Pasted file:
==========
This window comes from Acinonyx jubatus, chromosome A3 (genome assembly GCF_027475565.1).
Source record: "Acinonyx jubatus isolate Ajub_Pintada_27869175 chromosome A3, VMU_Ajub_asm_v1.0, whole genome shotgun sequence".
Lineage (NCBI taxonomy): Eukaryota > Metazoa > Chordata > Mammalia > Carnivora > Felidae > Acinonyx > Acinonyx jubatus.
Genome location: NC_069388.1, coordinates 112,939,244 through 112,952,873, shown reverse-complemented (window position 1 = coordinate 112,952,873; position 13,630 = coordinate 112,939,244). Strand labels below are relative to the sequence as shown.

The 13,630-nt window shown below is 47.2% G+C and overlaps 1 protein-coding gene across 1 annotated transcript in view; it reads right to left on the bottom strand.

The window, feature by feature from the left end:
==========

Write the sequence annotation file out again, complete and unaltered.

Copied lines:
This window comes from Acinonyx jubatus, chromosome A3 (genome assembly GCF_027475565.1).
Source record: "Acinonyx jubatus isolate Ajub_Pintada_27869175 chromosome A3, VMU_Ajub_asm_v1.0, whole genome shotgun sequence".
Lineage (NCBI taxonomy): Eukaryota > Metazoa > Chordata > Mammalia > Carnivora > Felidae > Acinonyx > Acinonyx jubatus.
Genome location: NC_069388.1, coordinates 112,939,244 through 112,952,873, shown reverse-complemented (window position 1 = coordinate 112,952,873; position 13,630 = coordinate 112,939,244). Strand labels below are relative to the sequence as shown.

The 13,630-nt window shown below is 47.2% G+C and overlaps 1 protein-coding gene across 1 annotated transcript in view; it reads right to left on the bottom strand.

The window, feature by feature from the left end: